Horsepower goes up from 480 to a round 500 ponies at 6000 rpm, and torque grows by 22 lb-ft to a peak of 479 lb-ft, delivered from 1900 to 5000 rpm. These gains were obtained chiefly through the use of direct injection with multihole nozzles, the new expansion-type intake manifold and turbochargers with a larger compressor wheel.

The optional Sport Chrono Package includes an overboost mode that pushes torque up to 516 lb-ft from 2100 to 4000 rpm. With the new engine's gains in power and efficiency, Porsche was able to reduce boost pressure from 14.5 psi (1 bar) on the previous model to 11.6 psi (0.8 bar) to improve drivability. The overboost raises boost pressure back to 14.5 psi at medium engine speeds, for a maximum of 10 seconds at a time. And it can be invoked any number of times by simply lifting and reapplying throttle.

The new direct-injected Turbo is not only more powerful but also more fuel efficient and cleaner by a solid margin. Combined city/highway fuel economy is about 21 mpg on the European cycle with the PDK gearbox. In highway driving, the Coupe gets 29 mpg. In fact, Porsche says the Turbo is the only car in its segment to avoid the gas-guzzler tax in the U.S. Carbon-dioxide emissions are down 18 percent with the PDK gearbox and 11 percent with the manual.

But the 911 Turbo is about performance first, and PDK-equipped Turbos are by far the quickest-accelerating. With the Sport Plus button pushed, you can activate the new Launch Control mode in the simplest manner: left foot on the brake, right foot flat to the floor, past the kickdown point. The engine jumps to about 5000 rpm, and once the words "launch control" light up on the steering wheel, you step off the brake and the Turbo leaps forward with a trace of controlled wheelspin. The carmaker quotes a zero-to-100 km/h time of 3.4 seconds for the coupe. We were able to achieve a zero-to-60 mph time of 3.17 seconds and a quarter-mile of 11.28 seconds — spectacular results by any measure.

Inner Space
Few changes have been made inside. Manual-gearbox Turbos get a standard new 3-spoke steering wheel. Most importantly, those equipped with the PDK gearbox are available with a new optional Sport wheel complete with paddles mounted behind the rim. The standard PDK wheel retains the much denigrated toggle-type shift buttons. The long-awaited paddles work like a charm.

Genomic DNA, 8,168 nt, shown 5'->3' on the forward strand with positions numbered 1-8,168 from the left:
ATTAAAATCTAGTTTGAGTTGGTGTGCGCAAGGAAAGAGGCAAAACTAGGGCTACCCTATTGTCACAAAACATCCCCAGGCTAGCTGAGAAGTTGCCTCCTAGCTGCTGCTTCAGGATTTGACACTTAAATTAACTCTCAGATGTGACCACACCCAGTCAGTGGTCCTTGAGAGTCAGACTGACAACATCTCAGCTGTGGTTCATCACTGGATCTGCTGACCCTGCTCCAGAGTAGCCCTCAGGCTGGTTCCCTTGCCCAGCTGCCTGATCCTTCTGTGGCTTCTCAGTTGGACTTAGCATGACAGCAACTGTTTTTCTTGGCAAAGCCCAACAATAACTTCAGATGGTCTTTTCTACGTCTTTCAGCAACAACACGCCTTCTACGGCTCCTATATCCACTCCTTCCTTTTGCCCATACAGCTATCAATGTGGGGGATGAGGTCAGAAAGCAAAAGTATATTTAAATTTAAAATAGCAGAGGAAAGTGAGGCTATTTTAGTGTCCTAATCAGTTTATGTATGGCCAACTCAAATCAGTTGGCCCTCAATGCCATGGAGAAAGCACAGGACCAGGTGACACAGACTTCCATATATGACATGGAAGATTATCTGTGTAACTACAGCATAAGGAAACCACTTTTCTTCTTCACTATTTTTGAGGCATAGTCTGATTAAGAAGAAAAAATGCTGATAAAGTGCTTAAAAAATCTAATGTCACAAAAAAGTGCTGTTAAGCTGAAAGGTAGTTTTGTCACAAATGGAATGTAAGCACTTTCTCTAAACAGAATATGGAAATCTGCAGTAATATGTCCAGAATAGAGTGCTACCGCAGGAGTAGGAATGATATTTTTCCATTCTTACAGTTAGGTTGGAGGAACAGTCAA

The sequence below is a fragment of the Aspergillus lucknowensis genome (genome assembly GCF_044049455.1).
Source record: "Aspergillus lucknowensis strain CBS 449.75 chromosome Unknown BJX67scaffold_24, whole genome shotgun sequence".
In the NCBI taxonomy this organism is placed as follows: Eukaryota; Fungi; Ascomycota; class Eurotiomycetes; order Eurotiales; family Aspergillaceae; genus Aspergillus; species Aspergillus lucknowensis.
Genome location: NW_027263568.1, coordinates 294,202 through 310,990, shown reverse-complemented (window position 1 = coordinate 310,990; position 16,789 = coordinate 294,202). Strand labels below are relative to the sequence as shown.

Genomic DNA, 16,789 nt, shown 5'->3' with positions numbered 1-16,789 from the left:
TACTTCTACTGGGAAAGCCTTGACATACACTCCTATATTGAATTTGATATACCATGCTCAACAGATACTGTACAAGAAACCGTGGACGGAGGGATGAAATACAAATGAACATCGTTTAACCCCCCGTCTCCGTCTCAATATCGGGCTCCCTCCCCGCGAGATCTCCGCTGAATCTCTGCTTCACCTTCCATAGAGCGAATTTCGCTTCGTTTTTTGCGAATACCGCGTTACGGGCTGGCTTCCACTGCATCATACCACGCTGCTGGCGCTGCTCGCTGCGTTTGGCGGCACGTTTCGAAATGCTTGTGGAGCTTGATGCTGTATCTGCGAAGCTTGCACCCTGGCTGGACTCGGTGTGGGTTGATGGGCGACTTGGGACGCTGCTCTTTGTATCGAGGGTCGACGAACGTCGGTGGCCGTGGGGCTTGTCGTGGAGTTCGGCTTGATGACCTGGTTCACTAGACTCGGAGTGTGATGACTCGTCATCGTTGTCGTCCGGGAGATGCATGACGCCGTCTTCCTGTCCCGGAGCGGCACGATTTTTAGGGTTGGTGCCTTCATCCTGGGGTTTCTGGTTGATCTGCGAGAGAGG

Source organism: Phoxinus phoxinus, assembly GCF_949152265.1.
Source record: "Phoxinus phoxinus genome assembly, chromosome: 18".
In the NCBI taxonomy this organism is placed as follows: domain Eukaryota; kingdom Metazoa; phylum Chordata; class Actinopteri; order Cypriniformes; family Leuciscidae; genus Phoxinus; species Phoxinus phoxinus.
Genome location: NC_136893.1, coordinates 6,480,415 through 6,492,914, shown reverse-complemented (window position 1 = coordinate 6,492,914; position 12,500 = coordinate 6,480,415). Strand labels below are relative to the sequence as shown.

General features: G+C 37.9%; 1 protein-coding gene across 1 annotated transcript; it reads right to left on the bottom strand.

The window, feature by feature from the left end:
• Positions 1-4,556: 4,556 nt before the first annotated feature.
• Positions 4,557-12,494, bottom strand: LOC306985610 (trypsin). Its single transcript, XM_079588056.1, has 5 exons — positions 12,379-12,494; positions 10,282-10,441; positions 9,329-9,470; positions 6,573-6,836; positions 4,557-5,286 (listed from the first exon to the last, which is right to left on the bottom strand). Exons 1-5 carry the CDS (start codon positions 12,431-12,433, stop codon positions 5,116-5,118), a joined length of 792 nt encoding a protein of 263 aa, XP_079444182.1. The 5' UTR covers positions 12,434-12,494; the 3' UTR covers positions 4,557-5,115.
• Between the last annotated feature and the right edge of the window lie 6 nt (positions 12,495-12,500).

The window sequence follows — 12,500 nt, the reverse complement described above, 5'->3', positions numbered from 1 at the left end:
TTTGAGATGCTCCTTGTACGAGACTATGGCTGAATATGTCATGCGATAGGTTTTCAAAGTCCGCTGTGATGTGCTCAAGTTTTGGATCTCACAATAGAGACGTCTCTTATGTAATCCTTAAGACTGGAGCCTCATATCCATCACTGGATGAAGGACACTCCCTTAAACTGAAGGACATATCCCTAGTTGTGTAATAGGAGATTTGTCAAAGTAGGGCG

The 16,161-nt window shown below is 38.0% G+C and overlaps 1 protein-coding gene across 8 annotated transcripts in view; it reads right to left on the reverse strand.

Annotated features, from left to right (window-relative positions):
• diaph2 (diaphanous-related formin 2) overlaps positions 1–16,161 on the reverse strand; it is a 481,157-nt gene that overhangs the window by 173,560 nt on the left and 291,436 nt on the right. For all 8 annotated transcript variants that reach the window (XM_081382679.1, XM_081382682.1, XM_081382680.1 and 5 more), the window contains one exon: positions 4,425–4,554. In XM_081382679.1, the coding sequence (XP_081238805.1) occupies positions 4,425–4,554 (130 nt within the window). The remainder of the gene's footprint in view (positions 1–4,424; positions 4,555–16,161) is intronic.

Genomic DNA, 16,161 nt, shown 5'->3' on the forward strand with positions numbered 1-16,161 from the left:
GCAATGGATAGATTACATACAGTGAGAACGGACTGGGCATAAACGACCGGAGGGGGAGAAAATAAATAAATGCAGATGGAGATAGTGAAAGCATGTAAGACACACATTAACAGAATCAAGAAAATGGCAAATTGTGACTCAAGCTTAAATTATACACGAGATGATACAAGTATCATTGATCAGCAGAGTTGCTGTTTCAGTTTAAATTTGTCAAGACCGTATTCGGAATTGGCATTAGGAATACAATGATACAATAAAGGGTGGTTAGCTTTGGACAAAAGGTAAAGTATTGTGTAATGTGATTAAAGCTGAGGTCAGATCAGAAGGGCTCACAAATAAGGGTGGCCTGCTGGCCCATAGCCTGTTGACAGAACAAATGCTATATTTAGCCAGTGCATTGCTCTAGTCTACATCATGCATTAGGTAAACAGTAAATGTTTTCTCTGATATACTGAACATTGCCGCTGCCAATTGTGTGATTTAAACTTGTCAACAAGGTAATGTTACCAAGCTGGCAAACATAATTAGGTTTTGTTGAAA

The new 911 Turbo comes with a standard hard-disc navigation system, a 6.5-inch touch-screen, a 13-speaker (12 on the Cabrio) Bose Surround Sound audio system and an optional universal audio interface for MP3 players and such. Also worthy of notice are optional leather sport seats with a carbon-fiber shell. The seats are deeply sculpted and not so easy to slip into, but they provide exceptional support and very decent comfort in normal driving.

On the Road
Our first encounter with the 911 Turbo at the car's launch was a short drive in a Cabriolet equipped with the PDK gearbox on our way to the Estoril track in Portugal. It was a smooth and pleasantly quiet ride during which the PDK displayed none of the jerky clutch engagement observed in an earlier test of a PDK-equipped Cayman. Our first exploratory laps at Estoril were aboard a Cabriolet equipped with the 6-speed manual gearbox. The lever is solid, quick and positive, combined with progressive and nicely weighted clutch engagement. The base gearbox is still an excellent choice for traditionalists.

The second day started with a 90-mile loop that included some extremely narrow and twisty Portuguese roads. Our PDK-equipped Turbo Coupe took it all in stride. Most impressive were the perfect visibility and the ride quality. Porsche typically has the best steering in the business and the new Turbo is no exception, with smooth, linear response, excellent shock insulation and great tactile feedback.

Right for You?
The 911 Turbo Coupe and 911 GT3 RS currently have identical base prices of $132,800. The former is blindingly fast but simply cannot match its track-focused sibling, or the new $112,200 GT3, for pure driving pleasure, sound, feel and thrills on a track. The new 911 Turbo is nonetheless an outstanding sports car and all-season grand tourer, providing you can pack lightly. It truly is the best and quickest everyday supercar you can buy. And you could also show up at a drag strip with your PDK-equipped Turbo, rattle off low 11-second quarter-mile runs — if not high 10s — with uncanny ease in your strictly stock German sports car and then let it purr quietly on the drive home. That would be rather cool, too.

A professional auto journalist for more than 25 years and the founding editor of Sympatico/MSN Autos, MarcLachapelle is a two-time winner of the Canadian Journalist of the Year award from the Automobile JournalistsAssociation of Canada, an accomplished photographer and licensed racer.

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BB05 - 4/17/2014 2:51:54 PM